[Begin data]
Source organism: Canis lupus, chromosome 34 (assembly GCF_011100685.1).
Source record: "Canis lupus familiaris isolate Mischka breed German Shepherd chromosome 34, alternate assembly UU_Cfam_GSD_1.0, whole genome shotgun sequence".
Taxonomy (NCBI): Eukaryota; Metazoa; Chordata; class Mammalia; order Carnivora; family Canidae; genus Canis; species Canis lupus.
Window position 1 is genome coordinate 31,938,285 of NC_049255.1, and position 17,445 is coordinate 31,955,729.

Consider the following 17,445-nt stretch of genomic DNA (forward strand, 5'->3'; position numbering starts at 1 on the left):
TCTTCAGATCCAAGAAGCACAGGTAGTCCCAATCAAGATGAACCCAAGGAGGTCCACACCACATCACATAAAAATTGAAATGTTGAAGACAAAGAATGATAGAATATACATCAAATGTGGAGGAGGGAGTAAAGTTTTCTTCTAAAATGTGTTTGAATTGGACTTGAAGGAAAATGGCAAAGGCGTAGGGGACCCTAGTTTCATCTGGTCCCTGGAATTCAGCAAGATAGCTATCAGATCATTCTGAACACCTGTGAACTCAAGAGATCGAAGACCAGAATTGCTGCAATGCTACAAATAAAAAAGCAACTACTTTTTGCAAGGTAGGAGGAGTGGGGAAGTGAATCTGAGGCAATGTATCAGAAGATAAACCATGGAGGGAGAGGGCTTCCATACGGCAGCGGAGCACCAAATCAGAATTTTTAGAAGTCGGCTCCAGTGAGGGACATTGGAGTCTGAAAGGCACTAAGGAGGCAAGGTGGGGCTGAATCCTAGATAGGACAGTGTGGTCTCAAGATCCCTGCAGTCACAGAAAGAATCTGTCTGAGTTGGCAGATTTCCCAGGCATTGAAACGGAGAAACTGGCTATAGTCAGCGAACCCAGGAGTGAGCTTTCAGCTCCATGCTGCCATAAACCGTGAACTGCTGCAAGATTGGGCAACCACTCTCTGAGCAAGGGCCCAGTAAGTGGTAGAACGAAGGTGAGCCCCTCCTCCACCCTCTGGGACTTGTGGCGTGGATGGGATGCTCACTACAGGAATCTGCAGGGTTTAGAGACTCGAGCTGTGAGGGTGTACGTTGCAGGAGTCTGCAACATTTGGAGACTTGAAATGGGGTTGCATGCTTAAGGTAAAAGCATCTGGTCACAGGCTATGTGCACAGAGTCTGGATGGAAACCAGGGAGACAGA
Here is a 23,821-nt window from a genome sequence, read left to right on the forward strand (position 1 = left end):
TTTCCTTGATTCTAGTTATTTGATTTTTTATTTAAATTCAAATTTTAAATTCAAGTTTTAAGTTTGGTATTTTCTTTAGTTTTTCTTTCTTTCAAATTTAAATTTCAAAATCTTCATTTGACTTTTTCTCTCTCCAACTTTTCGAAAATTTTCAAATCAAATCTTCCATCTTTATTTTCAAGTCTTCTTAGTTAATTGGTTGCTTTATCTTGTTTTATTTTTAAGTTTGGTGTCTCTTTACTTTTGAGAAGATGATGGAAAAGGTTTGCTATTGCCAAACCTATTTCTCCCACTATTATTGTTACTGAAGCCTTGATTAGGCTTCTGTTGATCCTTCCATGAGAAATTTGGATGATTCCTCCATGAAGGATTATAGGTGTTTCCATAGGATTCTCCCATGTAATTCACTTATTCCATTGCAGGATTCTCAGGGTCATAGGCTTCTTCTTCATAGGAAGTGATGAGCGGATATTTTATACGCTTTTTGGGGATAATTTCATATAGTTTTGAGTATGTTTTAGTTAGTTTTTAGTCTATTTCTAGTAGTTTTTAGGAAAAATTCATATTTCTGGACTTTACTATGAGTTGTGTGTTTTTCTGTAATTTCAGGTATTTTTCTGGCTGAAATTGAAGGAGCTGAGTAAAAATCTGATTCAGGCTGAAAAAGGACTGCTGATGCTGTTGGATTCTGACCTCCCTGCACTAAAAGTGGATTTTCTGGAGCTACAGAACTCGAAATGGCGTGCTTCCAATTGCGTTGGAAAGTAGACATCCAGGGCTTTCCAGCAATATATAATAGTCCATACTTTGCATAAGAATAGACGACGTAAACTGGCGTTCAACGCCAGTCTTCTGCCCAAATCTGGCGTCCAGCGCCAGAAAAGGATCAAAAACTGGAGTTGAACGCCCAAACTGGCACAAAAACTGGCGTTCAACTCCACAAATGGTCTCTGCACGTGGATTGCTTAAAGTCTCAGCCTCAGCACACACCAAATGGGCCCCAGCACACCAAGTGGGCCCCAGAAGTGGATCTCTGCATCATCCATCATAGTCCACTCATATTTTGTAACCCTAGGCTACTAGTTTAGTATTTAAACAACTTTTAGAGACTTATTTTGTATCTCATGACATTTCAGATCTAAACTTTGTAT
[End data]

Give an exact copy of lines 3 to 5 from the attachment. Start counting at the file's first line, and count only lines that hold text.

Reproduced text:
Taxonomy (NCBI): Eukaryota; Metazoa; Chordata; class Mammalia; order Carnivora; family Canidae; genus Canis; species Canis lupus.
Window position 1 is genome coordinate 31,938,285 of NC_049255.1, and position 17,445 is coordinate 31,955,729.

Consider the following 17,445-nt stretch of genomic DNA (forward strand, 5'->3'; position numbering starts at 1 on the left):